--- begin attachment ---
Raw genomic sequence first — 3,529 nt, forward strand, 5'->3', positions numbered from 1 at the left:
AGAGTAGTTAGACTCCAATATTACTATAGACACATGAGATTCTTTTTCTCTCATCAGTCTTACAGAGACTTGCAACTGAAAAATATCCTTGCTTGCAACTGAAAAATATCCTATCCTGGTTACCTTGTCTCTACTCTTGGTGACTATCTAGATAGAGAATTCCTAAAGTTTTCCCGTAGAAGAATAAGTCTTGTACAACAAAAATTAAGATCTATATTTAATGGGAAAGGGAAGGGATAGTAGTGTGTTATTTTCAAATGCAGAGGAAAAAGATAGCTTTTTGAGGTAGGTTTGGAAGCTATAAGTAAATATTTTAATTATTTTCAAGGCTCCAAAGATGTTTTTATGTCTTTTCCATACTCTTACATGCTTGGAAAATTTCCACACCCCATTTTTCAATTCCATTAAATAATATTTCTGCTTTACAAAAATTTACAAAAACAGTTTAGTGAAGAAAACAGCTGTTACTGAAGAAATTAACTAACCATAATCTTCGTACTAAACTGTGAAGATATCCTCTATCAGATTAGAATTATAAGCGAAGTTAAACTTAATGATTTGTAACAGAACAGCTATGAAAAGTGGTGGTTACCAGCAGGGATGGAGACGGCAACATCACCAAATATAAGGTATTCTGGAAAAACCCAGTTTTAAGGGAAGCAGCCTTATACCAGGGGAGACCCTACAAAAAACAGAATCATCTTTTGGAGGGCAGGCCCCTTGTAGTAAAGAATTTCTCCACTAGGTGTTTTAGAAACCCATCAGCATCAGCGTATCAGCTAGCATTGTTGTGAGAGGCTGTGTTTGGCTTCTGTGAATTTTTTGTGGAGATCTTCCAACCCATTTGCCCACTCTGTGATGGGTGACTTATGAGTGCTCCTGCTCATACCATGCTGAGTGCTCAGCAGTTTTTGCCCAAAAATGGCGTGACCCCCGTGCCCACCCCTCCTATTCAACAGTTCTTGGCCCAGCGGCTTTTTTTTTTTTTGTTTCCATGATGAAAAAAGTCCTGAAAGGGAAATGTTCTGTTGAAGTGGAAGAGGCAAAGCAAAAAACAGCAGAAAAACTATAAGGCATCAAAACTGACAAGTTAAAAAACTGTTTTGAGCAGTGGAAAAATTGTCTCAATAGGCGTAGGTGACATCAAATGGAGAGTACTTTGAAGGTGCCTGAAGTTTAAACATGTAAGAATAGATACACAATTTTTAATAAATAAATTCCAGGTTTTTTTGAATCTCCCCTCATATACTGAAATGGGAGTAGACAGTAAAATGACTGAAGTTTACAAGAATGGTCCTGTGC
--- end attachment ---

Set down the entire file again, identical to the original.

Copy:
Raw genomic sequence first — 3,529 nt, forward strand, 5'->3', positions numbered from 1 at the left:
AGAGTAGTTAGACTCCAATATTACTATAGACACATGAGATTCTTTTTCTCTCATCAGTCTTACAGAGACTTGCAACTGAAAAATATCCTTGCTTGCAACTGAAAAATATCCTATCCTGGTTACCTTGTCTCTACTCTTGGTGACTATCTAGATAGAGAATTCCTAAAGTTTTCCCGTAGAAGAATAAGTCTTGTACAACAAAAATTAAGATCTATATTTAATGGGAAAGGGAAGGGATAGTAGTGTGTTATTTTCAAATGCAGAGGAAAAAGATAGCTTTTTGAGGTAGGTTTGGAAGCTATAAGTAAATATTTTAATTATTTTCAAGGCTCCAAAGATGTTTTTATGTCTTTTCCATACTCTTACATGCTTGGAAAATTTCCACACCCCATTTTTCAATTCCATTAAATAATATTTCTGCTTTACAAAAATTTACAAAAACAGTTTAGTGAAGAAAACAGCTGTTACTGAAGAAATTAACTAACCATAATCTTCGTACTAAACTGTGAAGATATCCTCTATCAGATTAGAATTATAAGCGAAGTTAAACTTAATGATTTGTAACAGAACAGCTATGAAAAGTGGTGGTTACCAGCAGGGATGGAGACGGCAACATCACCAAATATAAGGTATTCTGGAAAAACCCAGTTTTAAGGGAAGCAGCCTTATACCAGGGGAGACCCTACAAAAAACAGAATCATCTTTTGGAGGGCAGGCCCCTTGTAGTAAAGAATTTCTCCACTAGGTGTTTTAGAAACCCATCAGCATCAGCGTATCAGCTAGCATTGTTGTGAGAGGCTGTGTTTGGCTTCTGTGAATTTTTTGTGGAGATCTTCCAACCCATTTGCCCACTCTGTGATGGGTGACTTATGAGTGCTCCTGCTCATACCATGCTGAGTGCTCAGCAGTTTTTGCCCAAAAATGGCGTGACCCCCGTGCCCACCCCTCCTATTCAACAGTTCTTGGCCCAGCGGCTTTTTTTTTTTTTGTTTCCATGATGAAAAAAGTCCTGAAAGGGAAATGTTCTGTTGAAGTGGAAGAGGCAAAGCAAAAAACAGCAGAAAAACTATAAGGCATCAAAACTGACAAGTTAAAAAACTGTTTTGAGCAGTGGAAAAATTGTCTCAATAGGCGTAGGTGACATCAAATGGAGAGTACTTTGAAGGTGCCTGAAGTTTAAACATGTAAGAATAGATACACAATTTTTAATAAATAAATTCCAGGTTTTTTTGAATCTCCCCTCATATACTGAAATGGGAGTAGACAGTAAAATGACTGAAGTTTACAAGAATGGTCCTGTGC